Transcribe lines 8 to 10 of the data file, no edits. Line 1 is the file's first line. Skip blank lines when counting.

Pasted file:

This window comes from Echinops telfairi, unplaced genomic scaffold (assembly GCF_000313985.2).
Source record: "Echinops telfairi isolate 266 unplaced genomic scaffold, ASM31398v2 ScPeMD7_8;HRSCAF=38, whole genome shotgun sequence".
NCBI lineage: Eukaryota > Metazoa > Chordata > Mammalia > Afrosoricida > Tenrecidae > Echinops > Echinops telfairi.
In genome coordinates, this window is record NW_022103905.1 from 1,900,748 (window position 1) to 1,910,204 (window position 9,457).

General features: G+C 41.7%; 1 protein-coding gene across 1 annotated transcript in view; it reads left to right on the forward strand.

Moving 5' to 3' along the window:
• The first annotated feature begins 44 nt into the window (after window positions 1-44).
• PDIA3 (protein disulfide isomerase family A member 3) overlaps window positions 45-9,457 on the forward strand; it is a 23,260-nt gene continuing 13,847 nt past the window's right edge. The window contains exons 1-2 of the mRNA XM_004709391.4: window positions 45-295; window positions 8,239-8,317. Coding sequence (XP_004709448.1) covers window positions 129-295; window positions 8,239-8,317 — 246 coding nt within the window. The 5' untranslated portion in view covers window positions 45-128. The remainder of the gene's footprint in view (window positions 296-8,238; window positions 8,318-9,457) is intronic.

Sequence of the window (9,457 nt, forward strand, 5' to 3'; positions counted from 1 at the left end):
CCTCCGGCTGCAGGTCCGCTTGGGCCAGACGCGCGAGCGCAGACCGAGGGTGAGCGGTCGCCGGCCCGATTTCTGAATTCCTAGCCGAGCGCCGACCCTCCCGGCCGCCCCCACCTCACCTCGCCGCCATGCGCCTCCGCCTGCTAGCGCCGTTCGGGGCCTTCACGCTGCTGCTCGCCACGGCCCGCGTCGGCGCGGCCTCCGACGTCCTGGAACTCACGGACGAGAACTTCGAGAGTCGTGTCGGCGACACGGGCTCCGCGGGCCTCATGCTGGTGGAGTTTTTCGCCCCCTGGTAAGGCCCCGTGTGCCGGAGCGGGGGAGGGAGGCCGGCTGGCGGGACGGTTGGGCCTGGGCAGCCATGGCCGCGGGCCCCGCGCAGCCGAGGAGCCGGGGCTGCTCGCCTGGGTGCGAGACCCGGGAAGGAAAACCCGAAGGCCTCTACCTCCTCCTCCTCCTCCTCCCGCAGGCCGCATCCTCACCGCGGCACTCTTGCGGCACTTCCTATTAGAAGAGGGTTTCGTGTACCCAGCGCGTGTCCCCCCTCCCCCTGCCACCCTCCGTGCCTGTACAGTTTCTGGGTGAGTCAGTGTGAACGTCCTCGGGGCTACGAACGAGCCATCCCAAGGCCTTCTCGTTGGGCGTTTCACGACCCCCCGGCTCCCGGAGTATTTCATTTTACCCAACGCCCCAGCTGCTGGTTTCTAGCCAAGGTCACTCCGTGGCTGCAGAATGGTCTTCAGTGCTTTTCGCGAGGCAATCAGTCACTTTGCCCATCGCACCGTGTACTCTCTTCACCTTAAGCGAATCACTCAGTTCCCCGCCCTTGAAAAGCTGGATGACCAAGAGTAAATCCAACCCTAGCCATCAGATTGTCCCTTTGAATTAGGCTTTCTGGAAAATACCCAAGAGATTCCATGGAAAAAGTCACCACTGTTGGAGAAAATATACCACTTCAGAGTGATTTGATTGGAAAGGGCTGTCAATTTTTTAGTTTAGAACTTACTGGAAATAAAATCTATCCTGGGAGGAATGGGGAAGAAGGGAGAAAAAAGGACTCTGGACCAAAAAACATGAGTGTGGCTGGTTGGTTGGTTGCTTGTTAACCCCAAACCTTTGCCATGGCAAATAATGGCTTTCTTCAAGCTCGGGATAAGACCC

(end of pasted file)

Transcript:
• PDIA3 (protein disulfide isomerase family A member 3) overlaps window positions 45-9,457 on the forward strand; it is a 23,260-nt gene continuing 13,847 nt past the window's right edge. The window contains exons 1-2 of the mRNA XM_004709391.4: window positions 45-295; window positions 8,239-8,317. Coding sequence (XP_004709448.1) covers window positions 129-295; window positions 8,239-8,317 — 246 coding nt within the window. The 5' untranslated portion in view covers window positions 45-128. The remainder of the gene's footprint in view (window positions 296-8,238; window positions 8,318-9,457) is intronic.

Sequence of the window (9,457 nt, forward strand, 5' to 3'; positions counted from 1 at the left end):
CCTCCGGCTGCAGGTCCGCTTGGGCCAGACGCGCGAGCGCAGACCGAGGGTGAGCGGTCGCCGGCCCGATTTCTGAATTCCTAGCCGAGCGCCGACCCTCCCGGCCGCCCCCACCTCACCTCGCCGCCATGCGCCTCCGCCTGCTAGCGCCGTTCGGGGCCTTCACGCTGCTGCTCGCCACGGCCCGCGTCGGCGCGGCCTCCGACGTCCTGGAACTCACGGACGAGAACTTCGAGAGTCGTGTCGGCGACACGGGCTCCGCGGGCCTCATGCTGGTGGAGTTTTTCGCCCCCTGGTAAGGCCCCGTGTGCCGGAGCGGGGGAGGGAGGCCGGCTGGCGGGACGGTTGGGCCTGGGCAGCCATGGCCGCGGGCCCCGCGCAGCCGAGGAGCCGGGGCTGCTCGCCTGGGTGCGAGACCCGGGAAGGAAAACCCGAAGGCCTCTACCTCCTCCTCCTCCTCCTCCCGCAGGCCGCATCCTCACCGCGGCACTCTTGCGGCACTTCCTATTAGAAGAGGGTTTCGTGTACCCAGCGCGTGTCCCCCCTCCCCCTGCCACCCTCCGTGCCTGTACAGTTTCTGGGTGAGTCAGTGTGAACGTCCTCGGGGCTACGAACGAGCCATCCCAAGGCCTTCTCGTTGGGCGTTTCACGACCCCCCGGCTCCCGGAGTATTTCATTTTACCCAACGCCCCAGCTGCTGGTTTCTAGCCAAGGTCACTCCGTGGCTGCAGAATGGTCTTCAGTGCTTTTCGCGAGGCAATCAGTCACTTTGCCCATCGCACCGTGTACTCTCTTCACCTTAAGCGAATCACTCAGTTCCCCGCCCTTGAAAAGCTGGATGACCAAGAGTAAATCCAACCCTAGCCATCAGATTGTCCCTTTGAATTAGGCTTTCTGGAAAATACCCAAGAGATTCCATGGAAAAAGTCACCACTGTTGGAGAAAATATACCACTTCAGAGTGATTTGATTGGAAAGGGCTGTCAATTTTTTAGTTTAGAACTTACTGGAAATAAAATCTATCCTGGGAGGAATGGGGAAGAAGGGAGAAAAAAGGACTCTGGACCAAAAAACATGAGTGTGGCTGGTTGGTTGGTTGCTTGTTAACCCCAAACCTTTGCCATGGCAAATAATGGCTTTCTTCAAGCTCGGGATAAGACCC